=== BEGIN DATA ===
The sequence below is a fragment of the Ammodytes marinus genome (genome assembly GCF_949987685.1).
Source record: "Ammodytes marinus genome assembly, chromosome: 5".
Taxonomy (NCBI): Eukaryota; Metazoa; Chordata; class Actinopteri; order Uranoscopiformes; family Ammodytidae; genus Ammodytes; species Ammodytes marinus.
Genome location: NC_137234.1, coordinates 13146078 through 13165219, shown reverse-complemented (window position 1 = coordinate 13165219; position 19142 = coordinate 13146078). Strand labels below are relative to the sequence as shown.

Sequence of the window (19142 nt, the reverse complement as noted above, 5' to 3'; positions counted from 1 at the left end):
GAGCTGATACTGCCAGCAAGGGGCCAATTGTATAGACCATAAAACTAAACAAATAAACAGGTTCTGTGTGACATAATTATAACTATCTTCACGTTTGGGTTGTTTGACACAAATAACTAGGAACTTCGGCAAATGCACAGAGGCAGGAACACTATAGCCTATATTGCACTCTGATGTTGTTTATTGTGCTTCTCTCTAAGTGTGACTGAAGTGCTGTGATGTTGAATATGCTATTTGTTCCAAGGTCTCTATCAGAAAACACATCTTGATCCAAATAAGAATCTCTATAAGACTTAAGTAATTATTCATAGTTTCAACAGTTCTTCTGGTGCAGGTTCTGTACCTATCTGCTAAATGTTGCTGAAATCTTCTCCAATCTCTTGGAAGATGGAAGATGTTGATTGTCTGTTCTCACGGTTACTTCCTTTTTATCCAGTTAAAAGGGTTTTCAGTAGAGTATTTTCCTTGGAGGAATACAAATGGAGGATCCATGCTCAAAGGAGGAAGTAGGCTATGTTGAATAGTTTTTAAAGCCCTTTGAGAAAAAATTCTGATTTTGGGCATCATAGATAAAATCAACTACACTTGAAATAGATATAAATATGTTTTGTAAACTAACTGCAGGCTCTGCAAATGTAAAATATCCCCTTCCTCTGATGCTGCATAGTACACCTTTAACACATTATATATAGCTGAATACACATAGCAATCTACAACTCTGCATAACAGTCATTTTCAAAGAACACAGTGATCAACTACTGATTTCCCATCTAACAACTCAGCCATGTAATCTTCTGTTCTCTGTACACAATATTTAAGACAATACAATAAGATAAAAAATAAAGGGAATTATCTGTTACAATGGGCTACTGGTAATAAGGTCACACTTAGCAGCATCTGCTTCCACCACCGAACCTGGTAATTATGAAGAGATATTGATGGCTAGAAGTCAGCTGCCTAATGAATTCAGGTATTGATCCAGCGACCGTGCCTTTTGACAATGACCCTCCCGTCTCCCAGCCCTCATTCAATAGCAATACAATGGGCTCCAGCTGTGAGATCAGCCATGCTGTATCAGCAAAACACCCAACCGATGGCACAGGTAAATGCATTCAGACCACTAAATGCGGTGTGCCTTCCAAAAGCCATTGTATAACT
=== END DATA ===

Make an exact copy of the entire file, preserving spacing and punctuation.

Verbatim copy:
The sequence below is a fragment of the Ammodytes marinus genome (genome assembly GCF_949987685.1).
Source record: "Ammodytes marinus genome assembly, chromosome: 5".
Taxonomy (NCBI): Eukaryota; Metazoa; Chordata; class Actinopteri; order Uranoscopiformes; family Ammodytidae; genus Ammodytes; species Ammodytes marinus.
Genome location: NC_137234.1, coordinates 13146078 through 13165219, shown reverse-complemented (window position 1 = coordinate 13165219; position 19142 = coordinate 13146078). Strand labels below are relative to the sequence as shown.

Sequence of the window (19142 nt, the reverse complement as noted above, 5' to 3'; positions counted from 1 at the left end):
GAGCTGATACTGCCAGCAAGGGGCCAATTGTATAGACCATAAAACTAAACAAATAAACAGGTTCTGTGTGACATAATTATAACTATCTTCACGTTTGGGTTGTTTGACACAAATAACTAGGAACTTCGGCAAATGCACAGAGGCAGGAACACTATAGCCTATATTGCACTCTGATGTTGTTTATTGTGCTTCTCTCTAAGTGTGACTGAAGTGCTGTGATGTTGAATATGCTATTTGTTCCAAGGTCTCTATCAGAAAACACATCTTGATCCAAATAAGAATCTCTATAAGACTTAAGTAATTATTCATAGTTTCAACAGTTCTTCTGGTGCAGGTTCTGTACCTATCTGCTAAATGTTGCTGAAATCTTCTCCAATCTCTTGGAAGATGGAAGATGTTGATTGTCTGTTCTCACGGTTACTTCCTTTTTATCCAGTTAAAAGGGTTTTCAGTAGAGTATTTTCCTTGGAGGAATACAAATGGAGGATCCATGCTCAAAGGAGGAAGTAGGCTATGTTGAATAGTTTTTAAAGCCCTTTGAGAAAAAATTCTGATTTTGGGCATCATAGATAAAATCAACTACACTTGAAATAGATATAAATATGTTTTGTAAACTAACTGCAGGCTCTGCAAATGTAAAATATCCCCTTCCTCTGATGCTGCATAGTACACCTTTAACACATTATATATAGCTGAATACACATAGCAATCTACAACTCTGCATAACAGTCATTTTCAAAGAACACAGTGATCAACTACTGATTTCCCATCTAACAACTCAGCCATGTAATCTTCTGTTCTCTGTACACAATATTTAAGACAATACAATAAGATAAAAAATAAAGGGAATTATCTGTTACAATGGGCTACTGGTAATAAGGTCACACTTAGCAGCATCTGCTTCCACCACCGAACCTGGTAATTATGAAGAGATATTGATGGCTAGAAGTCAGCTGCCTAATGAATTCAGGTATTGATCCAGCGACCGTGCCTTTTGACAATGACCCTCCCGTCTCCCAGCCCTCATTCAATAGCAATACAATGGGCTCCAGCTGTGAGATCAGCCATGCTGTATCAGCAAAACACCCAACCGATGGCACAGGTAAATGCATTCAGACCACTAAATGCGGTGTGCCTTCCAAAAGCCATTGTATAACT